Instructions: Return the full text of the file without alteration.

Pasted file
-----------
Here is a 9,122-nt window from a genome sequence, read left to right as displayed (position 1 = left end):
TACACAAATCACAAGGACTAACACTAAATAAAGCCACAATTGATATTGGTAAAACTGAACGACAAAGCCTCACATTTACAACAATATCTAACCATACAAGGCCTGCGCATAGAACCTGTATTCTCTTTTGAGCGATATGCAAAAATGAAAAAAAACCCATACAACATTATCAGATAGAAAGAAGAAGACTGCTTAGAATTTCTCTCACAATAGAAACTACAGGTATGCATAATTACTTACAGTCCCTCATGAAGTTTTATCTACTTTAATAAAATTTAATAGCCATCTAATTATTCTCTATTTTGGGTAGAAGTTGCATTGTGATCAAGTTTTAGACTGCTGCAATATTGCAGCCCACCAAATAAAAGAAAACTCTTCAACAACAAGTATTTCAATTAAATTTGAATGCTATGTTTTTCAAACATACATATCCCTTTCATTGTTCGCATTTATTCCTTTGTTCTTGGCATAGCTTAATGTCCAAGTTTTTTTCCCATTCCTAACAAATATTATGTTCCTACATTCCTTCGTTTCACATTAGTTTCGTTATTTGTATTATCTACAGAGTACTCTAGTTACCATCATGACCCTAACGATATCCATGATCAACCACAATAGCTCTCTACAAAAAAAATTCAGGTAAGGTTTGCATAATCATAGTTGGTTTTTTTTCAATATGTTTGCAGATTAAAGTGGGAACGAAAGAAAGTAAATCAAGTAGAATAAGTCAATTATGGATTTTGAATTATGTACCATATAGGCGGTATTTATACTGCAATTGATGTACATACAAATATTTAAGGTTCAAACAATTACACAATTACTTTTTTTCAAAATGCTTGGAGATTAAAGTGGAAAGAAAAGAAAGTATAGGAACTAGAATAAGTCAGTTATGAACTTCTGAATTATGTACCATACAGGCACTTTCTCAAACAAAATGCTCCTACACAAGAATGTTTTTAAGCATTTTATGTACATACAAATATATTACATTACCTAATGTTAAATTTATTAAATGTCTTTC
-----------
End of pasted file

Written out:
Here is a 9,122-nt window from a genome sequence, read left to right as displayed (position 1 = left end):
TACACAAATCACAAGGACTAACACTAAATAAAGCCACAATTGATATTGGTAAAACTGAACGACAAAGCCTCACATTTACAACAATATCTAACCATACAAGGCCTGCGCATAGAACCTGTATTCTCTTTTGAGCGATATGCAAAAATGAAAAAAAACCCATACAACATTATCAGATAGAAAGAAGAAGACTGCTTAGAATTTCTCTCACAATAGAAACTACAGGTATGCATAATTACTTACAGTCCCTCATGAAGTTTTATCTACTTTAATAAAATTTAATAGCCATCTAATTATTCTCTATTTTGGGTAGAAGTTGCATTGTGATCAAGTTTTAGACTGCTGCAATATTGCAGCCCACCAAATAAAAGAAAACTCTTCAACAACAAGTATTTCAATTAAATTTGAATGCTATGTTTTTCAAACATACATATCCCTTTCATTGTTCGCATTTATTCCTTTGTTCTTGGCATAGCTTAATGTCCAAGTTTTTTTCCCATTCCTAACAAATATTATGTTCCTACATTCCTTCGTTTCACATTAGTTTCGTTATTTGTATTATCTACAGAGTACTCTAGTTACCATCATGACCCTAACGATATCCATGATCAACCACAATAGCTCTCTACAAAAAAAATTCAGGTAAGGTTTGCATAATCATAGTTGGTTTTTTTTCAATATGTTTGCAGATTAAAGTGGGAACGAAAGAAAGTAAATCAAGTAGAATAAGTCAATTATGGATTTTGAATTATGTACCATATAGGCGGTATTTATACTGCAATTGATGTACATACAAATATTTAAGGTTCAAACAATTACACAATTACTTTTTTTCAAAATGCTTGGAGATTAAAGTGGAAAGAAAAGAAAGTATAGGAACTAGAATAAGTCAGTTATGAACTTCTGAATTATGTACCATACAGGCACTTTCTCAAACAAAATGCTCCTACACAAGAATGTTTTTAAGCATTTTATGTACATACAAATATATTACATTACCTAATGTTAAATTTATTAAATGTCTTTC